Seth Moulton Faces Critics of His Anti-Pelosi Plans at a Town Hall
He got an earful in Amesbury.
Facing long odds and staring down the wrath of party leadership, Seth Moulton’s campaign to keep Nancy Pelosi from retaking her role as Speaker is continuing apace. Now two weeks out from the midterm elections that gave Democrats control of the House, the Massachusetts Congressman took his message to a Town Hall crowd in Amesbury. He got an earful.
“The majority of Americans want this change. The majority of Democrats want this change,” he told the crowd at one point, to which many in the audience replied, “No!”
WBZ at 11p — Congressman Seth Moulton holds Town Hall in Amesbury and his constituents want to talk to him about his battle with Nancy Pelosi. Rep Moulton, “The majority of Americans want this change. The majority of Democrats want this change”. Audience, “No!!”. pic.twitter.com/63b638P4T5
— WBZ | CBS Boston News (@wbz) November 20, 2018
The Huffington Post reports the crowd was split on the Pelosi issue, and activists opposing Moulton’s anti-Pelosi push came ready to fight, packing into the town hall carrying green and red signs. Union members urged him to stick with Pelosi due to her record with organized labor; others in the audience dinged him for failing to produce a viable alternative to the speaker, or accused him of ageism and sexism.
— Stephanie Murray (@StephMurr_Jour) November 19, 2018
— Adam Reilly (@reillyadam) November 20, 2018
One woman stands up and says she feels attacked by this move because she is a woman and old. “Who fires someone who does something well?” #NBC10Boston
— Perry Russom NBC10 Boston (@PerryNBCBoston) November 19, 2018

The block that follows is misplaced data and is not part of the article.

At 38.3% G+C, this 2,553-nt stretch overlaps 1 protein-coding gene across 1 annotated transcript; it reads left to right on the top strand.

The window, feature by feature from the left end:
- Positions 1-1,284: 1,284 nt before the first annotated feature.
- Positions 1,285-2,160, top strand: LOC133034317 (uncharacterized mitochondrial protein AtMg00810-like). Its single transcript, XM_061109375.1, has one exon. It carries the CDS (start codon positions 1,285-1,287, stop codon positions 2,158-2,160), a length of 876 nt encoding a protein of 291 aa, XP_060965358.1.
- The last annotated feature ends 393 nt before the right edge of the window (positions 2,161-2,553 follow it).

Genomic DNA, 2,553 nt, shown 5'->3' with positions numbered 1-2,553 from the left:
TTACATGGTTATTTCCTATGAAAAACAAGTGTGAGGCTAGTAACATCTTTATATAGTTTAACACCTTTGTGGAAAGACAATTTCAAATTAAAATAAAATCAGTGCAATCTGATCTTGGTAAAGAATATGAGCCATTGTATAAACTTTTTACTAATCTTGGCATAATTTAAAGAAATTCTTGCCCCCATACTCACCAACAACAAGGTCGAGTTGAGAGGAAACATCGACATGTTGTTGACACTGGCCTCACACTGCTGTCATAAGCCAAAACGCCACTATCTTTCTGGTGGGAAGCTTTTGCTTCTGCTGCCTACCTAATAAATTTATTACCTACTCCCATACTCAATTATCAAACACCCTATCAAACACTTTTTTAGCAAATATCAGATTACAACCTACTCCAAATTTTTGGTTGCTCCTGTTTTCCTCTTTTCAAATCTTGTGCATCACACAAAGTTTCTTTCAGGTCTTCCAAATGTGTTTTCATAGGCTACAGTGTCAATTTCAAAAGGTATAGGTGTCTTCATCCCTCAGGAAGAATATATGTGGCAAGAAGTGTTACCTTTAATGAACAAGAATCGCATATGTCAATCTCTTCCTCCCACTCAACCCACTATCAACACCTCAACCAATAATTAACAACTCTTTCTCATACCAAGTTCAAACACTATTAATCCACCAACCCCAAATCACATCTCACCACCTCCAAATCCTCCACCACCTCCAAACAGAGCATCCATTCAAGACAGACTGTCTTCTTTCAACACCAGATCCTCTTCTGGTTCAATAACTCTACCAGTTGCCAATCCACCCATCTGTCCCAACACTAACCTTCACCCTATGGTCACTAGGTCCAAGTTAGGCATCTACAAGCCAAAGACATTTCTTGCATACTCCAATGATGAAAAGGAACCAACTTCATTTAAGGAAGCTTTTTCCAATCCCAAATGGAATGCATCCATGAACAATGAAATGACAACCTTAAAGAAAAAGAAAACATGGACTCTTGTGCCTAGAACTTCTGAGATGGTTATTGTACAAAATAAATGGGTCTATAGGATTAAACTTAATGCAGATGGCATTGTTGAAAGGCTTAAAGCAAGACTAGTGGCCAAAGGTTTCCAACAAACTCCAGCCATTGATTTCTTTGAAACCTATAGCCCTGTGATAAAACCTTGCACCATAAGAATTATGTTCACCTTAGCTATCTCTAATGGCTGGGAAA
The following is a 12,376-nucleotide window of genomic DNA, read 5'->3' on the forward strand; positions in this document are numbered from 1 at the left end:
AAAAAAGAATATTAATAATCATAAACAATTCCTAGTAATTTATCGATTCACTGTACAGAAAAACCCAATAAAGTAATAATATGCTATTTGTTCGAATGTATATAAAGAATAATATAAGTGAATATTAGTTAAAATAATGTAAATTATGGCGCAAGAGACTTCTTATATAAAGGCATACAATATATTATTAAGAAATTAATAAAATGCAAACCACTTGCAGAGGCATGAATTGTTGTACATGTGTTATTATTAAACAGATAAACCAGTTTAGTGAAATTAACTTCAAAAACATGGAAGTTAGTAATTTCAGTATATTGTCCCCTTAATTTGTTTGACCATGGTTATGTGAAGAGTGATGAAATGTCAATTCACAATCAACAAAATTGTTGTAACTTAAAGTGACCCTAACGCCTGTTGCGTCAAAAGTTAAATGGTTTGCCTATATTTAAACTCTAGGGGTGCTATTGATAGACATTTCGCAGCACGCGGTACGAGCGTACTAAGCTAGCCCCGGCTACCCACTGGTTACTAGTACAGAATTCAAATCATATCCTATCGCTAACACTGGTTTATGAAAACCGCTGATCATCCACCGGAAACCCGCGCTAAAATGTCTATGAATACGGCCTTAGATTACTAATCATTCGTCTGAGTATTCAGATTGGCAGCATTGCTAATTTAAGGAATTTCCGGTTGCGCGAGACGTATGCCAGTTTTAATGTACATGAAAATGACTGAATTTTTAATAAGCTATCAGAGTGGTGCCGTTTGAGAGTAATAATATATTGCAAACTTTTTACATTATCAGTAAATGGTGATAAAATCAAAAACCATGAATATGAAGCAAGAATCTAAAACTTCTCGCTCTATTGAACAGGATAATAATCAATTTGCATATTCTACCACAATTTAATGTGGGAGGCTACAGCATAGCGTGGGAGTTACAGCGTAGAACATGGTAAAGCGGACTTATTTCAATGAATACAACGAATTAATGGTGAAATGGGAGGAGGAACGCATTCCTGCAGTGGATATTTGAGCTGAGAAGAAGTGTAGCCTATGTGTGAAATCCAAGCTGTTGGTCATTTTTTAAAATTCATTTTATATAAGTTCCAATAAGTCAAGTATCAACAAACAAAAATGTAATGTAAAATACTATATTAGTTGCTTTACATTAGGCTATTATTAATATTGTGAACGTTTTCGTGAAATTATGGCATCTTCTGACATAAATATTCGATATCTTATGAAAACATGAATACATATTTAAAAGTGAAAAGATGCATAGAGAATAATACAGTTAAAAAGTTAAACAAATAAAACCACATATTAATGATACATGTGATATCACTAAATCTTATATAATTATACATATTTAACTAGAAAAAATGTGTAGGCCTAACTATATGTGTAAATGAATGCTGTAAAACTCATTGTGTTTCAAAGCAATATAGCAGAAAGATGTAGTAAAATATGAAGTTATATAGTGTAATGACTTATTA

Moulton, who has vocally opposed Pelosi since 2016 and ran on a promise to push for new voices in the party, has taken the center of the spotlight as the party prepares for the next phase of government under President Trump. Moulton and 15 other House Democrats, including Massachusetts Rep. Stephen Lynch, have signed a letter saying they will not vote for Pelosi, who will need 218 votes from Democrats to clinch the position in January.
Another candidate those Democrats might vote for has not been identified, although Ohio Rep. Marcia Fudge is said to be mulling a possible challenge.
Moulton, who joined Congress after beating an incumbent, does not seem bothered by the fury he has stirred up, and has vowed to keep his efforts going. ““I haven’t changed my position in two years,” he told the Boston Globe after the hearing.
He’s also confident he can pull this off. “There’s a lot of people trying to figure out what to do,” Moulton also told reporters, according to the Huffington Post. “And a lot of people are staying quiet because they don’t want to have a contentious town hall like this one.”